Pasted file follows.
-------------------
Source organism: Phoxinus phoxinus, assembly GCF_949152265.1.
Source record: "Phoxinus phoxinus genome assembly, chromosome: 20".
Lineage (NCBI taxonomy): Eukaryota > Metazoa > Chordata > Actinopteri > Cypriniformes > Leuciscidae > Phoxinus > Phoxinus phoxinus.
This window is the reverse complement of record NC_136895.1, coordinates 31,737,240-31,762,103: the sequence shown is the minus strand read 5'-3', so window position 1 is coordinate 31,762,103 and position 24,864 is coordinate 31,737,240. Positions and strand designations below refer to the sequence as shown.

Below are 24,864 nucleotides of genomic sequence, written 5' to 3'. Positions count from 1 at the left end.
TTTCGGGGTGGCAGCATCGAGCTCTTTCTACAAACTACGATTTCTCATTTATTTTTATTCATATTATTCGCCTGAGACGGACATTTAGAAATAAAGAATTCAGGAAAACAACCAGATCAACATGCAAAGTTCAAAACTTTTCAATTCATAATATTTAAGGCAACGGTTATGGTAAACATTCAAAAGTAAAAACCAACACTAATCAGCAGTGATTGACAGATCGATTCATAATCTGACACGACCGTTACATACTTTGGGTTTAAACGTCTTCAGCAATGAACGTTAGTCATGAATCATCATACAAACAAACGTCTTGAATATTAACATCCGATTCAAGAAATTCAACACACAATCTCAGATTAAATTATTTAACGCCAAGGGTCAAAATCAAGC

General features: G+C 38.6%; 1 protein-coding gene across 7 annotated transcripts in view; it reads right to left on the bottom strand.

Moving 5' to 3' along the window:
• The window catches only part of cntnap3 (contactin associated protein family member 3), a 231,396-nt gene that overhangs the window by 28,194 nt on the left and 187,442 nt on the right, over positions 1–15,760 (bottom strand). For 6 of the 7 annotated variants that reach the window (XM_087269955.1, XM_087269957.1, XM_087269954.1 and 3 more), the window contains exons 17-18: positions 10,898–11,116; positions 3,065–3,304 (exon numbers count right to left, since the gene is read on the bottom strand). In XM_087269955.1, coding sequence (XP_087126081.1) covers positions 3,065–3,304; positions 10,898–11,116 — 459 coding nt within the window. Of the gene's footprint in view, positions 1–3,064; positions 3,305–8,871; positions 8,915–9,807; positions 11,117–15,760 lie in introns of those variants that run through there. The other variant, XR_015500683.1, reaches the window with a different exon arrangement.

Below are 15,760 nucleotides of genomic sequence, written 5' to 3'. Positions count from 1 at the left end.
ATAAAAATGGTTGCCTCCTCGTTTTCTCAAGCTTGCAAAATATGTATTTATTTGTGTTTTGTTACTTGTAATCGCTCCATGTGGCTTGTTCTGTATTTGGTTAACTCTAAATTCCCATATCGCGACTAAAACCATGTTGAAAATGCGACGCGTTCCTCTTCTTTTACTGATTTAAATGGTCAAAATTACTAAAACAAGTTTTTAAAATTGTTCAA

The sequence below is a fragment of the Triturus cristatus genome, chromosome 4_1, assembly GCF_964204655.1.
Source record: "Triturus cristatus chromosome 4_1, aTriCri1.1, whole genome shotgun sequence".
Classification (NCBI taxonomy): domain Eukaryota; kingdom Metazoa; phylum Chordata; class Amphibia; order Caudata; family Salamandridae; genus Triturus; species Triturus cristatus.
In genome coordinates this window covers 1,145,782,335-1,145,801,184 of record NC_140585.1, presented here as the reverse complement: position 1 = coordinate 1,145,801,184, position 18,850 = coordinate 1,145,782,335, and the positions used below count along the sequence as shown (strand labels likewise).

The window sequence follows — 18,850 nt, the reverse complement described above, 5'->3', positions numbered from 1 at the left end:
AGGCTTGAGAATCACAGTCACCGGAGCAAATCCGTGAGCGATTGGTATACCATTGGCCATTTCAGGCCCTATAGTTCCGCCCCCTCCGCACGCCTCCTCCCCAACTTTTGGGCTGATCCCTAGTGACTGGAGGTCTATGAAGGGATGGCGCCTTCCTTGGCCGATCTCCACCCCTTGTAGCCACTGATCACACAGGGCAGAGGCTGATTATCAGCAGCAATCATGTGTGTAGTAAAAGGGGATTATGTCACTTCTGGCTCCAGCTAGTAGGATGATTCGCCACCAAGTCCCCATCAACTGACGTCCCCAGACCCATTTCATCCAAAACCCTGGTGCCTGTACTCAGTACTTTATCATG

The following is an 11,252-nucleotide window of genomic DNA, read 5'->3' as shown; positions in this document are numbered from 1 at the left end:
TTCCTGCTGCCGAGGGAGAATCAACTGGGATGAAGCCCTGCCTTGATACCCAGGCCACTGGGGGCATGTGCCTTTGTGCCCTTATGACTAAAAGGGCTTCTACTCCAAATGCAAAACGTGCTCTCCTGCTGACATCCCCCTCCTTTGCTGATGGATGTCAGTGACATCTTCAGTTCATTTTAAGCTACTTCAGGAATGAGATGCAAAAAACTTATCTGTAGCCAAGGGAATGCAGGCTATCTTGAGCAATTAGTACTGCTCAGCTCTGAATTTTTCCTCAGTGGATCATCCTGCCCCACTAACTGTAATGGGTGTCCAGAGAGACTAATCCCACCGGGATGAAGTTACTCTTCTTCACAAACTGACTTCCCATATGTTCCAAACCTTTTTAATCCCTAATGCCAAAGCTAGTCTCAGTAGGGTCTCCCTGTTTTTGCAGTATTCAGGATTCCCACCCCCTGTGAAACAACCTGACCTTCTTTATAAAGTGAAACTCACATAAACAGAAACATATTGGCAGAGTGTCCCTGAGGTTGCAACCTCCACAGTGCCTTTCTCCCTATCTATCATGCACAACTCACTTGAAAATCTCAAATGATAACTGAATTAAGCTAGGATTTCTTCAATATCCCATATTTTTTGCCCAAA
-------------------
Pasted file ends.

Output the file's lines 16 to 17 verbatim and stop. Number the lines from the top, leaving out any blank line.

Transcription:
The window sequence follows — 18,850 nt, the reverse complement described above, 5'->3', positions numbered from 1 at the left end:
AGGCTTGAGAATCACAGTCACCGGAGCAAATCCGTGAGCGATTGGTATACCATTGGCCATTTCAGGCCCTATAGTTCCGCCCCCTCCGCACGCCTCCTCCCCAACTTTTGGGCTGATCCCTAGTGACTGGAGGTCTATGAAGGGATGGCGCCTTCCTTGGCCGATCTCCACCCCTTGTAGCCACTGATCACACAGGGCAGAGGCTGATTATCAGCAGCAATCATGTGTGTAGTAAAAGGGGATTATGTCACTTCTGGCTCCAGCTAGTAGGATGATTCGCCACCAAGTCCCCATCAACTGACGTCCCCAGACCCATTTCATCCAAAACCCTGGTGCCTGTACTCAGTACTTTATCATG